Retailer Target (aka”Tar-jay” to my folks) is set to promote healthier, less processed foods. Soy milk in lieu of soft drinks. Organic granola instead of overly processed cereal. Canteloupes instead of canned goods.  The chain says it is prioritizing healthier food alternatives to appeal to younger customers.

Target reps are saying that what they are hearing from customers is that they want fresh, healthy, preservative free, and more ‘earth friendly’ foods. They also said they don’t want to alienate the customers that still want processed foods, but they want to keep up with the trend of customers who also want, hell…claim they need healthier and more sustainable options -without sacrificing convenience.

That’s the conundrum with modern American society…we want (without realizing that we need ) our food to be: healthy, organic, sustainable, Target-logo-v.-1 environmentally friendly, without preservatives, etc…but we seem to have an almost insurmountable culture of thinking that we also “need” convenience and “consistency” when it comes to our food. Food, since the beginning of humankind, has been something that we undeniably need. However, it has also been historically and almost universally known that it is something that requires work and constant effort to both produce and procure. Our modern culture has all but eliminated the natural order of things: You are required to (supposed to?) put out significant effort, energy, and time to procure food. The dramatic shift in culture, means to produce, and desire for exotic food has changed this landscape dramatically. Prepared, but inexpensive (and wildly processed) food is available almost anywhere you go these days. Problem is, those blood pressure raising, obesity influencing, good-to-you-but-not-good-FOR-you foods seem to be the most readily available for purchase by those who can barely afford to eat -or feed their families- to begin with.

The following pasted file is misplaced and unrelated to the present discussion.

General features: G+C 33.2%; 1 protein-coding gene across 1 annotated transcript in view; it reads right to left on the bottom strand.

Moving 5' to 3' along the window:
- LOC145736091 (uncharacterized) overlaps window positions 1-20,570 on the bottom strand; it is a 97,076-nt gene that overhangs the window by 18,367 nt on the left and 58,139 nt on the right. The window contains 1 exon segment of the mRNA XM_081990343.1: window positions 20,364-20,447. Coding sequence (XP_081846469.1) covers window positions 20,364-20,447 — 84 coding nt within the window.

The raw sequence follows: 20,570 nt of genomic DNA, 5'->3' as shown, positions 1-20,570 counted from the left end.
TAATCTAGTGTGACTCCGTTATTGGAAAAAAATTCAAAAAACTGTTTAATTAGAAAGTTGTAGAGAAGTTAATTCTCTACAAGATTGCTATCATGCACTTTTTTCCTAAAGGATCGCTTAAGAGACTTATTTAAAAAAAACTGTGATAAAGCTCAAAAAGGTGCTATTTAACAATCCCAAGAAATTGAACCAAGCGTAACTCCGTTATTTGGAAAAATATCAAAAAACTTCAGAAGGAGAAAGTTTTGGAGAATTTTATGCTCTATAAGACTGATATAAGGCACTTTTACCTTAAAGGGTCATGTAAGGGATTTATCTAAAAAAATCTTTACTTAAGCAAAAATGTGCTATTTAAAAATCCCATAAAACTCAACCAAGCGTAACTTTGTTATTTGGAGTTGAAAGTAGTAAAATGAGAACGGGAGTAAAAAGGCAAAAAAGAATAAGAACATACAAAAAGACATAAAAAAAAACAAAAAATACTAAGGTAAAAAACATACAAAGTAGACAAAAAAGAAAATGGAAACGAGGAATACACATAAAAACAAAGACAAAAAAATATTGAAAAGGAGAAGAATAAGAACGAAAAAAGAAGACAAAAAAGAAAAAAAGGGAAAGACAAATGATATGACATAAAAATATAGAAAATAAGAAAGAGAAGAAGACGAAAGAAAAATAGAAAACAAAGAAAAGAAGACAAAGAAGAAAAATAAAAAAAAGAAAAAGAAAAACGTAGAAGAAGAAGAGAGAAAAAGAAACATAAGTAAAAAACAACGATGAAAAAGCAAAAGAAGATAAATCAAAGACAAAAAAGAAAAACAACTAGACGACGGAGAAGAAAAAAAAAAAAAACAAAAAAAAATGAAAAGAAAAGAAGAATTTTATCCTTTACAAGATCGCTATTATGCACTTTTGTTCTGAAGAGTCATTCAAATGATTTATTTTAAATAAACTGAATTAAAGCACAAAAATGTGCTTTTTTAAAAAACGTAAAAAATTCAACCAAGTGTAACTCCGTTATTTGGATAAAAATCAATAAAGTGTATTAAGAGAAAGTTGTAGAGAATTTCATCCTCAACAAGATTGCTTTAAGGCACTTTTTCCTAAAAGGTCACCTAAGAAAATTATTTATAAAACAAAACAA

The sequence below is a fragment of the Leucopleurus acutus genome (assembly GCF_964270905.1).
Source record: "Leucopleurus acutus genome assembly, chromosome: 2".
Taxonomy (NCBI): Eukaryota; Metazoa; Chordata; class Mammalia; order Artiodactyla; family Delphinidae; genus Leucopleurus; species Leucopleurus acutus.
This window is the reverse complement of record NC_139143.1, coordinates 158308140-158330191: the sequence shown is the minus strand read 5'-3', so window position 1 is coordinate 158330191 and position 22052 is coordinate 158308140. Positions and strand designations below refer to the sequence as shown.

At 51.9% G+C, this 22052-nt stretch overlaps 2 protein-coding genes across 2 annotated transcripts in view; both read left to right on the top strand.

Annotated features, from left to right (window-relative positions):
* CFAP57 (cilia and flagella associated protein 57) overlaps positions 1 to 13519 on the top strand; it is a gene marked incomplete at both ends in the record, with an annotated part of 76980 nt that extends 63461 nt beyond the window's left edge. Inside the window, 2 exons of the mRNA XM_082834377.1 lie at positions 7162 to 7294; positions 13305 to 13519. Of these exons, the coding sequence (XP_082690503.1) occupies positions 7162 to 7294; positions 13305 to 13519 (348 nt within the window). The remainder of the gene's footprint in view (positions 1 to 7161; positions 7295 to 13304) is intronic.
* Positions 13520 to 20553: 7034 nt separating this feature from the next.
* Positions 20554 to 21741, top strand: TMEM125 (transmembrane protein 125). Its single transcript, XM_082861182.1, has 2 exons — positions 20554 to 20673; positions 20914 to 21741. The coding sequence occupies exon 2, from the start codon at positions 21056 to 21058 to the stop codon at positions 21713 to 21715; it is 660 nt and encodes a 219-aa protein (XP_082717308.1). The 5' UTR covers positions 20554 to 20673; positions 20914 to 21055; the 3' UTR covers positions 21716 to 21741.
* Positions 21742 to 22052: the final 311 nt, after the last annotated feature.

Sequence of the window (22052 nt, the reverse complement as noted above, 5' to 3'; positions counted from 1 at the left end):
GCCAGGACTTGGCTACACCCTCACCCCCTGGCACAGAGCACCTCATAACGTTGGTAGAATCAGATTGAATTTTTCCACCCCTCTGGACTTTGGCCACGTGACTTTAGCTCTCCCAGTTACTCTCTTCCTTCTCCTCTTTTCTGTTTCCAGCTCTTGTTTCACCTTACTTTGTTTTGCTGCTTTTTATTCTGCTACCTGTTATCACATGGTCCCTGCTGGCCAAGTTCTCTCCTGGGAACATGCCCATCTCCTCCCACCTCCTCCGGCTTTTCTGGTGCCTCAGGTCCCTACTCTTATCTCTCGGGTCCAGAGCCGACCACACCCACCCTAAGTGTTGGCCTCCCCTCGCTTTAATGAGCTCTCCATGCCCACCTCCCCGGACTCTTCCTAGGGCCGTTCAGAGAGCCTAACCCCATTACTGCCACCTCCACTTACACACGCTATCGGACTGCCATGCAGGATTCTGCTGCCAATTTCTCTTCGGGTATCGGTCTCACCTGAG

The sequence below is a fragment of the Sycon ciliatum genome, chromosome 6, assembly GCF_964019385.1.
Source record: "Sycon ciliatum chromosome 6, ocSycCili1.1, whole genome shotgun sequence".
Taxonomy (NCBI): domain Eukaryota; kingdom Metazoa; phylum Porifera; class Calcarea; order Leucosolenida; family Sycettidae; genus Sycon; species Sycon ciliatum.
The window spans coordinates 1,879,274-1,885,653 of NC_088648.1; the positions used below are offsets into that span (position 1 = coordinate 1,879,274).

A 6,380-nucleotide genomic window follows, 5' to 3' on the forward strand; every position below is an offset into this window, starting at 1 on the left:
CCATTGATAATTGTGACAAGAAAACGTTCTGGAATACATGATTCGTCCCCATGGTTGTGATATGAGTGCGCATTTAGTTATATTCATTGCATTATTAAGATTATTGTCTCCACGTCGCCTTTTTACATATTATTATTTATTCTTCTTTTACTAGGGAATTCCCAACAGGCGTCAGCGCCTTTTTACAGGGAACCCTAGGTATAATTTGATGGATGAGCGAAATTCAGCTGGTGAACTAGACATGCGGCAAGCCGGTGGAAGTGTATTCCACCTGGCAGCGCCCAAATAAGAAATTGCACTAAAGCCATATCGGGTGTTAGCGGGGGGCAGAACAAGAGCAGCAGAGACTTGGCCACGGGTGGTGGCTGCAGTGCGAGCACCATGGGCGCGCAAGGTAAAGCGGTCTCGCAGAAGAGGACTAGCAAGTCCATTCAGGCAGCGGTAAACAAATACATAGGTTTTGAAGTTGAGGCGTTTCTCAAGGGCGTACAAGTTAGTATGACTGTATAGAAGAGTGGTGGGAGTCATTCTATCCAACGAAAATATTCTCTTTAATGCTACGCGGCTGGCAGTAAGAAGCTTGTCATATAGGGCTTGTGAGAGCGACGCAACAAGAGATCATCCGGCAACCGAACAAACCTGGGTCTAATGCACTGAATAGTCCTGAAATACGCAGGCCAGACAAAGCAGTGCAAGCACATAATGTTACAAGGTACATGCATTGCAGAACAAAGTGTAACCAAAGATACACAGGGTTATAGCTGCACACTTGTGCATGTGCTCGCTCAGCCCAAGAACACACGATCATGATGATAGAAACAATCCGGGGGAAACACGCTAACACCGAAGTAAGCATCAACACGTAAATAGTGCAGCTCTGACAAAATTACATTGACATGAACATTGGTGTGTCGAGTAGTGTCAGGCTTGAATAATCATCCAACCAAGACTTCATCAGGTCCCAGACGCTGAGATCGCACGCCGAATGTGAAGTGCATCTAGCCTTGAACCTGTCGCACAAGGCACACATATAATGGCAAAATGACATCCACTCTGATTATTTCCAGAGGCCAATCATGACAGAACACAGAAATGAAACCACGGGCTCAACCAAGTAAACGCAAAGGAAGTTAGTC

And therein lies my problem with this initiative.

I’m all for promoting health, eliminating food deserts, and creating a healthier, sustainable culture of both selling and consuming food. Somehow, I am really feeling like this is less for low income/lower middle class working people, and much more for the same kinds of people that are rapidly gentrifying San Francisco at such a rapid rate. The kind of people who want the “status” of “eating organic” or “sustainable living” without having to put in any of the real effort it takes to truly live that lifestyle. As for Tar-jay, this seems like standard operating procedure for big corp. : Make more money, create way more problems.

But hey, what do I know?

Be easy, ya’ll… Wait…not too easy.


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TJ Smalls

Reformed nice guy.